But overall, it’s lame! It is So, So, So, So Lame! I mean, have you seen Slither? I love Slither, but it’s a lame excuse for a horror film that’s made largely viewable by the humour, cast and script. Priest has Super Ninja Priests that can jump up to and land down safely from great heights. At some points, it seems as if it’s a film made from collage of scenes taken from other films, a half decent cast and one good line. Which I’m sure was the token line they’d have used in the trailor.
 
The scene is this: The Priest has returned to The Catacombs that we saw him in at the beginning of the film, where the war between people and vampires had taken place, where his friend had been taken by the Vampires. He is with a Gunslinger, who went to The Priest for help because he’s in love with Lucy, despite Lucy possbly being only 17 and the Gunslinger guy looking 27…
The Priest throws his flare down the vertical tunnel so that he can see the bottom, only it’s so far down that you can’t really see the flare anymore. He turns to the Gunslinger guy and says “If anything comes up the steps that isn’t me, shoot it.”

It’s such a slick line! It is like no other line in the film, it’s said clearly, and it’s not the kind of line I’d associate with Paul Bettany. Paul Bettany, who made up football chants and immitates boxing announcers in A Knight’s Tale. Paul Bettany, the smug-faced explosive fast talker of a Gangster in Gangster No1. Paul Bettany, the quiet-voiced seemingly gentle man of a doctor, particular friend to Jack Aubrey, in Master and Commander.

My Mind Does Not Compute.

If anything, it shows just how versatile an actor Paul Bettany is. Does nothing whatsoever for the film, though. Except guarantee’s a decent amount of footage to turn into an advert. It is a line that provokes Meta.

It might sound as if I was disappointed with this film. I wasn’t. I did genuinely like it. Paul Bettany plays a Ninja Priest, and there’s a super army of Vampires heading towards a big Dystopian City run by The New Church to get revenge. What’s not to like?!

It’s just not something that I’d associate with Paul Bettany if Paul Bettany hadn’t have starred in it. But that’s the kind of thing you find out when you watch an actor’s back catalogue. You find films you wouldn’t normally like, you find actor’s in films not like any other thing they’ve ever been in, and you find other actors playing a role you wouldn’t normally associate them with.

Final conclusion of Priest:
8/10

My next Paul Bettany film, for the record, will be Creation. ~Ooh~


Another Dream That Never Came True

Monday 6 February, 2012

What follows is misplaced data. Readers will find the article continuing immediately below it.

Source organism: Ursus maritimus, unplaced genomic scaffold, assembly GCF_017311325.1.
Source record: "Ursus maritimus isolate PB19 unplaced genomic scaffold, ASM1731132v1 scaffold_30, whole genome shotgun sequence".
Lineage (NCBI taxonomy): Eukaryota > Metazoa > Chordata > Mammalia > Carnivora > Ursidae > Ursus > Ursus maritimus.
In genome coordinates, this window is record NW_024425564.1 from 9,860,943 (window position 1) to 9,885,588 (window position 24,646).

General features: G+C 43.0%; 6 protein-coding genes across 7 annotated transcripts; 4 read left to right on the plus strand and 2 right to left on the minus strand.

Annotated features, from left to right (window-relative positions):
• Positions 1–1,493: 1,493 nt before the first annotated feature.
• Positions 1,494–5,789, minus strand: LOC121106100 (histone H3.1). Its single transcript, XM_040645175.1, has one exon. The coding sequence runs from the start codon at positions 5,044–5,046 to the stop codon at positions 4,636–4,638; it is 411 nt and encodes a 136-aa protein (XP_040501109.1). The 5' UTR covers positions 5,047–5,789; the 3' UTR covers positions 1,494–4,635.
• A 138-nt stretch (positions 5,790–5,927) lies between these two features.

When I was about seven, I wanted to play the violin.

I’d always liked the sound of the violin, I liked the way they looked and I thought they were a lot more impressive than a guitar. Which is saying something, because I was pretty fascinated by my Dad’s guitar.

And even though I kept saying that I wanted to play the Violin, I think initially my Mum brushed it off as a flighting fancy. I was a hyperactive whirl wind of a child, and I couldn’t decide on what I wanted to be when I was older. I got bored with games quickly and I would flit from one thing to the other and back again to keep myself constantly entertained.

I’d be lying if I said I’d completely grown out of that now, but some of that still remains. I do constantly need something to do and I still flit from one thing to another.

Anyway, so, my Mum said no. She used to play the Violin when she was at school and she hated it. There were, of course, other reasons as to why she wouldn’t allow me to try and learn the violin.

First and foremost, they’re very expensive instruments and we were a very poor family. Some people say they’re poor and yet they can afford a car and the petrol costs on top. We couldn’t. We’ve never had a car, and if by some miracle we did, we wouldn’t have had the petrol money for it. We were really properly council housing and walking everywhere kind of poor.

So an expensive instrument I could potentially lose interest in? Not the wisest of investments. Expensive Instrument that would require expensive lessons to learn, in order to keep interest and motivation to play said instrument? A slightly better investment but even more out of our budget.

Of course, the biggest and most important reason my Mum had for not letting me have a violin, learn to play a violin, try and get some sort of really cheap deal going so that I could have a future in playing the voilin somewhat professionally so that the initial costs might pay off one day?